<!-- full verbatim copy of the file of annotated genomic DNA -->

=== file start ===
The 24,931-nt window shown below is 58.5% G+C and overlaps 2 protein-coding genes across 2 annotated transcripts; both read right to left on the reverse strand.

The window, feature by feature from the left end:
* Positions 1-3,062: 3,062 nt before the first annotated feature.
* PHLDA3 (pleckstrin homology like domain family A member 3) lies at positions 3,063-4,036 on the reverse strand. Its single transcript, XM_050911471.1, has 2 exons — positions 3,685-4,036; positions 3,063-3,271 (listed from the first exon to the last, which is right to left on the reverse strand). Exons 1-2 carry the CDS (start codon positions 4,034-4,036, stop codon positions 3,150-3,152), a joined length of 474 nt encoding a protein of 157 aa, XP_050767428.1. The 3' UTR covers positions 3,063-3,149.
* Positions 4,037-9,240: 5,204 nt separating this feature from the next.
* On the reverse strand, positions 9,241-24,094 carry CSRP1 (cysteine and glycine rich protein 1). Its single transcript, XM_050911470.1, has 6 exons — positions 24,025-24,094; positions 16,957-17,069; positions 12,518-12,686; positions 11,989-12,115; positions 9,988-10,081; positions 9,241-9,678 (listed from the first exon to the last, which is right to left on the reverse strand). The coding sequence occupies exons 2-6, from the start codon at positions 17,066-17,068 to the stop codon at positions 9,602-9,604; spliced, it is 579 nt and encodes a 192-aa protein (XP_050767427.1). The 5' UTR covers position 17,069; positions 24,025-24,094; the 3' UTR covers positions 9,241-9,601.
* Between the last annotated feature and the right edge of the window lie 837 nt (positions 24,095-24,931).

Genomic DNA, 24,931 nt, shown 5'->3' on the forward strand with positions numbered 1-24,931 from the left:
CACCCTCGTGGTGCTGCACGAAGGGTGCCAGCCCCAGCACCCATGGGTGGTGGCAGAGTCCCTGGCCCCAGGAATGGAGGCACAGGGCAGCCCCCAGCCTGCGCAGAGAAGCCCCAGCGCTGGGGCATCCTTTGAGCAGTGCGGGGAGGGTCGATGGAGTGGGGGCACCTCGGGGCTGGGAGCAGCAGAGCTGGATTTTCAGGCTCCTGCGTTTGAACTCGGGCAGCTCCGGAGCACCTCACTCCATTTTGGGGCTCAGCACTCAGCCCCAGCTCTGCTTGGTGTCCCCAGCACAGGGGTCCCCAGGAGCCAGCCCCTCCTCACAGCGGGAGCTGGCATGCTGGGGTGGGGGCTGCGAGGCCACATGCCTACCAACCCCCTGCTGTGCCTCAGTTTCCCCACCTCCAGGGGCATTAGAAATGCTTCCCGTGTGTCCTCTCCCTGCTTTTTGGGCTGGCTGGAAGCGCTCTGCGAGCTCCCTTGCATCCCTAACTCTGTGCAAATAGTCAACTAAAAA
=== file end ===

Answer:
The 24,931-nt window shown below is 58.5% G+C and overlaps 2 protein-coding genes across 2 annotated transcripts; both read right to left on the reverse strand.

The window, feature by feature from the left end:
* Positions 1-3,062: 3,062 nt before the first annotated feature.
* PHLDA3 (pleckstrin homology like domain family A member 3) lies at positions 3,063-4,036 on the reverse strand. Its single transcript, XM_050911471.1, has 2 exons — positions 3,685-4,036; positions 3,063-3,271 (listed from the first exon to the last, which is right to left on the reverse strand). Exons 1-2 carry the CDS (start codon positions 4,034-4,036, stop codon positions 3,150-3,152), a joined length of 474 nt encoding a protein of 157 aa, XP_050767428.1. The 3' UTR covers positions 3,063-3,149.
* Positions 4,037-9,240: 5,204 nt separating this feature from the next.
* On the reverse strand, positions 9,241-24,094 carry CSRP1 (cysteine and glycine rich protein 1). Its single transcript, XM_050911470.1, has 6 exons — positions 24,025-24,094; positions 16,957-17,069; positions 12,518-12,686; positions 11,989-12,115; positions 9,988-10,081; positions 9,241-9,678 (listed from the first exon to the last, which is right to left on the reverse strand). The coding sequence occupies exons 2-6, from the start codon at positions 17,066-17,068 to the stop codon at positions 9,602-9,604; spliced, it is 579 nt and encodes a 192-aa protein (XP_050767427.1). The 5' UTR covers position 17,069; positions 24,025-24,094; the 3' UTR covers positions 9,241-9,601.
* Between the last annotated feature and the right edge of the window lie 837 nt (positions 24,095-24,931).

Genomic DNA, 24,931 nt, shown 5'->3' on the forward strand with positions numbered 1-24,931 from the left:
CACCCTCGTGGTGCTGCACGAAGGGTGCCAGCCCCAGCACCCATGGGTGGTGGCAGAGTCCCTGGCCCCAGGAATGGAGGCACAGGGCAGCCCCCAGCCTGCGCAGAGAAGCCCCAGCGCTGGGGCATCCTTTGAGCAGTGCGGGGAGGGTCGATGGAGTGGGGGCACCTCGGGGCTGGGAGCAGCAGAGCTGGATTTTCAGGCTCCTGCGTTTGAACTCGGGCAGCTCCGGAGCACCTCACTCCATTTTGGGGCTCAGCACTCAGCCCCAGCTCTGCTTGGTGTCCCCAGCACAGGGGTCCCCAGGAGCCAGCCCCTCCTCACAGCGGGAGCTGGCATGCTGGGGTGGGGGCTGCGAGGCCACATGCCTACCAACCCCCTGCTGTGCCTCAGTTTCCCCACCTCCAGGGGCATTAGAAATGCTTCCCGTGTGTCCTCTCCCTGCTTTTTGGGCTGGCTGGAAGCGCTCTGCGAGCTCCCTTGCATCCCTAACTCTGTGCAAATAGTCAACTAAAAA